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Hastings and Prince Edward Public Health
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Education, Literacy and Skills, and Early Childhood Development

Education, Literacy and Skills

Education, from preschool through to post-secondary, is critical to positive health outcomes in childhood and beyond (1).

  • Compared to 10.4% in Ontario, 13.7% of adults in Hastings and Prince Edward Counties do not have a high school diploma (2).
  • In Hastings and Prince Edward Counties, 55.6% of adults have a post-secondary degree, diploma or certificate, compared to 65.1% in Ontario (3).

A high school diploma opens doors to postsecondary education and greater opportunities for jobs in the community. Education can have an effect on health through neural development, biological aging, health literacy and health behaviours, sense of control and empowerment, and life chances (1).

Additional health benefits of education include:

Better jobs: An education provides opportunities for better jobs that are stable and provide benefits, such as paid leave (4).

Increased income: An education provides opportunities for a reliable and sufficient income. Less education often corresponds to lower average earnings. The higher income that education often allows permits families to pay for nutritious foods, enhance their access to health services and offers funds to participate in certain health behaviours, such as attending exercise classes (4).

Less stress: An education helps protect against the chronic stress from persistent economic and social hardship (4).

Public Health’s Role

  • Hosting nurses in select secondary schools to support teenage sexual health.
  • Providing pregnancy support and counselling at Sexual Health Clinics.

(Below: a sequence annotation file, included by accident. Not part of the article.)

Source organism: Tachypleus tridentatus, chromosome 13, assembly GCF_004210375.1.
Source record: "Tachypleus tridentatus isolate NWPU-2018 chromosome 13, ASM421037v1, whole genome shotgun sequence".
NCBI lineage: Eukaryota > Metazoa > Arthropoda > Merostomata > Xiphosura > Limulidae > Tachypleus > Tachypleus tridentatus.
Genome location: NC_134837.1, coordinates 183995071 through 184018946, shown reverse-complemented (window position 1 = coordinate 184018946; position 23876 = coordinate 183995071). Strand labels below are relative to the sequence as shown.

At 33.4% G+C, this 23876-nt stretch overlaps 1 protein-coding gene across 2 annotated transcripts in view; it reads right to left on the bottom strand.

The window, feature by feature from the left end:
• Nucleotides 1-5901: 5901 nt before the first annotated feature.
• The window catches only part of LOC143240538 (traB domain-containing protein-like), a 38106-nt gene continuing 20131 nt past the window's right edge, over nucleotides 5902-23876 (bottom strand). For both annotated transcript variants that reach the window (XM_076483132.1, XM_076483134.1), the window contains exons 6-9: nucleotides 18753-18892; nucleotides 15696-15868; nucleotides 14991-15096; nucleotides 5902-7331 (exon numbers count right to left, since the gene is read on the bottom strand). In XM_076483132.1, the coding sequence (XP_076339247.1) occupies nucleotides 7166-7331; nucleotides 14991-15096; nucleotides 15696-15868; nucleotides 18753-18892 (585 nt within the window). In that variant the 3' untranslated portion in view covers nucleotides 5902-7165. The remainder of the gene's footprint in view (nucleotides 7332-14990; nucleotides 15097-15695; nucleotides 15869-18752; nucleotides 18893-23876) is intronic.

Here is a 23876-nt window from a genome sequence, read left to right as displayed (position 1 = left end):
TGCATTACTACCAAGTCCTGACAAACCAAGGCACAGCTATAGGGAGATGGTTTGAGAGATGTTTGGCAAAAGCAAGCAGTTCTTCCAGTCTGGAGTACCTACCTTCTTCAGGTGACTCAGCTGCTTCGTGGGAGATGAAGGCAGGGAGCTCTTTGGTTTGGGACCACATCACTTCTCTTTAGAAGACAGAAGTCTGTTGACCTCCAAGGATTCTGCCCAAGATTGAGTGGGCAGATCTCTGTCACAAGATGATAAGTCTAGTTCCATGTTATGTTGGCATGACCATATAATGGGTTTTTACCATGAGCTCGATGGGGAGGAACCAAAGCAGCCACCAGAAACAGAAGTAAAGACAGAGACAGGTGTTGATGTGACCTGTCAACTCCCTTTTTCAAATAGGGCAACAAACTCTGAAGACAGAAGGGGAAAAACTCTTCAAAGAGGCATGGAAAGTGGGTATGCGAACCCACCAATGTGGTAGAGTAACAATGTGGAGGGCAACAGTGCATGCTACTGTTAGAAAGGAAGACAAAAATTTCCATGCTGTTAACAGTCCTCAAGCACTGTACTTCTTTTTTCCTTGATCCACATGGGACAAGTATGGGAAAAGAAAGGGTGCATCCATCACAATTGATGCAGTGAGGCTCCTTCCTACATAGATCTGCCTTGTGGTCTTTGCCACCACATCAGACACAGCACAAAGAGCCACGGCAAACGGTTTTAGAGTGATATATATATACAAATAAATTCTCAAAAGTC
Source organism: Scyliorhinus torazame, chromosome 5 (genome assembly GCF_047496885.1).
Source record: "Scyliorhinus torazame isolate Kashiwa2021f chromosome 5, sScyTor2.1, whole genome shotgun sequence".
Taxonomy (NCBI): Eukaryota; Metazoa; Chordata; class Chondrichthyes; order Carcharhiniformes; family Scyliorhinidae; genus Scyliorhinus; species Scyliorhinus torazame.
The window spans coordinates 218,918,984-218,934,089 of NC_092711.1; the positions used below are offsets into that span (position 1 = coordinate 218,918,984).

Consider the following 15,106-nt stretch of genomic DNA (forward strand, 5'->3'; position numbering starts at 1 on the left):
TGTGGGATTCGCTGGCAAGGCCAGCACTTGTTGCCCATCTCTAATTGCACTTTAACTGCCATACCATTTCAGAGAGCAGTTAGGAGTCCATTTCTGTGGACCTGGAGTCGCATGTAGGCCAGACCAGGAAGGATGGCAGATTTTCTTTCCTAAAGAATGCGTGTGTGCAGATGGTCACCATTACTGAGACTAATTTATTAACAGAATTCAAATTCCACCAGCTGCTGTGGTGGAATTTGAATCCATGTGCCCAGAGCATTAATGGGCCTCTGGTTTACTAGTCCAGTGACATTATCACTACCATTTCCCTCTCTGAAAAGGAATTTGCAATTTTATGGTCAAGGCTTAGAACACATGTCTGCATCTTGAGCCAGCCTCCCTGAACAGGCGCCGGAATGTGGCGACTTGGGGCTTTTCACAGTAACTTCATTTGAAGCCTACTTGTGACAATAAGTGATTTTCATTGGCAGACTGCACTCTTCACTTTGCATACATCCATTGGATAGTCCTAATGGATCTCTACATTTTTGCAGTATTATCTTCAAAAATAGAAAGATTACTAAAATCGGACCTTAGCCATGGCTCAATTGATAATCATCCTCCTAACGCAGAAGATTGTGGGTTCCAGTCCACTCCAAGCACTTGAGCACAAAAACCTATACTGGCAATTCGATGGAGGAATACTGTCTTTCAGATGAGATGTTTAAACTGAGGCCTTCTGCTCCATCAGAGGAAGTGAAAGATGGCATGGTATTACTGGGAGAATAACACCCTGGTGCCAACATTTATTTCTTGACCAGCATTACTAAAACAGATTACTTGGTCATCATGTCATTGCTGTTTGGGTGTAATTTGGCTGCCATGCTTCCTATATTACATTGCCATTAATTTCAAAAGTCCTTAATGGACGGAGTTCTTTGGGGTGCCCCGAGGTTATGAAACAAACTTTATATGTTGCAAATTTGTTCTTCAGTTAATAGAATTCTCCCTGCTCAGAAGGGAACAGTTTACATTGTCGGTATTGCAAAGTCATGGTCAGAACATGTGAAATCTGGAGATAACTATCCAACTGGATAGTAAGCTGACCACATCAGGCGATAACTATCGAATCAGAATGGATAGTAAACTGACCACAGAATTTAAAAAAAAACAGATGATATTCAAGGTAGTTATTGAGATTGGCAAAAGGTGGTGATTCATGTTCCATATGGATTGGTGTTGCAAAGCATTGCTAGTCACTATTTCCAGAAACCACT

• Working with school boards to ensure teachers and administrators are aware of how a child’s education leads to their future health and well-being.
  • Supporting children to return safely to school through the COVID-19 pandemic.

Other Resources in the Community


Early Childhood Development

Mom with young toddler

The early childhood years from the prenatal period until age five are critical for development that influences health and life outcomes (5). During early childhood, children’s development is shaped by the experiences and environments to which they are exposed (5).

How Communicating with an Infant Affects their Abilities in Early Childhood

Responsive relationships with caregivers and positive early experiences support healthy brain development. This is particularly important in the first few years of life when the building blocks of the brain are connecting rapidly (6). Children’s brains develop through reciprocal serve and return interactions with caregivers. These serve and return interactions happen when a parent or caregiver responds appropriately to a child’s signal and needs. Serve and return is used as a metaphor to a game of tennis. For example, a baby “serves” by reaching out for an interaction with the caregiver by smiling or cooing. A caregiver “returns” by smiling and babbling back to the child.  This part of brain development happens in infancy and early childhood (6). A strong start in school is critical to positive health outcomes in childhood and beyond (1); without a positive home environment it is difficult for children to have positive school outcomes.